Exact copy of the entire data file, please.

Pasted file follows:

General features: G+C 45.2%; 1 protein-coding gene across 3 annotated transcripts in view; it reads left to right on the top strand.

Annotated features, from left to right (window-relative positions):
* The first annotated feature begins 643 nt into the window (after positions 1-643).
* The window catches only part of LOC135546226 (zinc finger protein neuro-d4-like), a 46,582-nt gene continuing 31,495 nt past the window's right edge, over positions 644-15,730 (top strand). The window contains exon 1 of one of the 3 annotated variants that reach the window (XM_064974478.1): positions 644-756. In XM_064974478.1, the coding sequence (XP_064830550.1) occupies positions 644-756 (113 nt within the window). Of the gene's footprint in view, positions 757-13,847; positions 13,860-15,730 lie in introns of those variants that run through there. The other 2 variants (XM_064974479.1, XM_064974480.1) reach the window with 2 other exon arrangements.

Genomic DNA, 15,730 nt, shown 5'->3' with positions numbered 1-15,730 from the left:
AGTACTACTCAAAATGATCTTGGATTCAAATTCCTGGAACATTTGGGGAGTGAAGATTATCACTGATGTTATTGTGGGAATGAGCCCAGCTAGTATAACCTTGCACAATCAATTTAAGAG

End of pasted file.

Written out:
General features: G+C 45.2%; 1 protein-coding gene across 3 annotated transcripts in view; it reads left to right on the top strand.

Annotated features, from left to right (window-relative positions):
* The first annotated feature begins 643 nt into the window (after positions 1-643).
* The window catches only part of LOC135546226 (zinc finger protein neuro-d4-like), a 46,582-nt gene continuing 31,495 nt past the window's right edge, over positions 644-15,730 (top strand). The window contains exon 1 of one of the 3 annotated variants that reach the window (XM_064974478.1): positions 644-756. In XM_064974478.1, the coding sequence (XP_064830550.1) occupies positions 644-756 (113 nt within the window). Of the gene's footprint in view, positions 757-13,847; positions 13,860-15,730 lie in introns of those variants that run through there. The other 2 variants (XM_064974479.1, XM_064974480.1) reach the window with 2 other exon arrangements.

Genomic DNA, 15,730 nt, shown 5'->3' with positions numbered 1-15,730 from the left:
AGTACTACTCAAAATGATCTTGGATTCAAATTCCTGGAACATTTGGGGAGTGAAGATTATCACTGATGTTATTGTGGGAATGAGCCCAGCTAGTATAACCTTGCACAATCAATTTAAGAG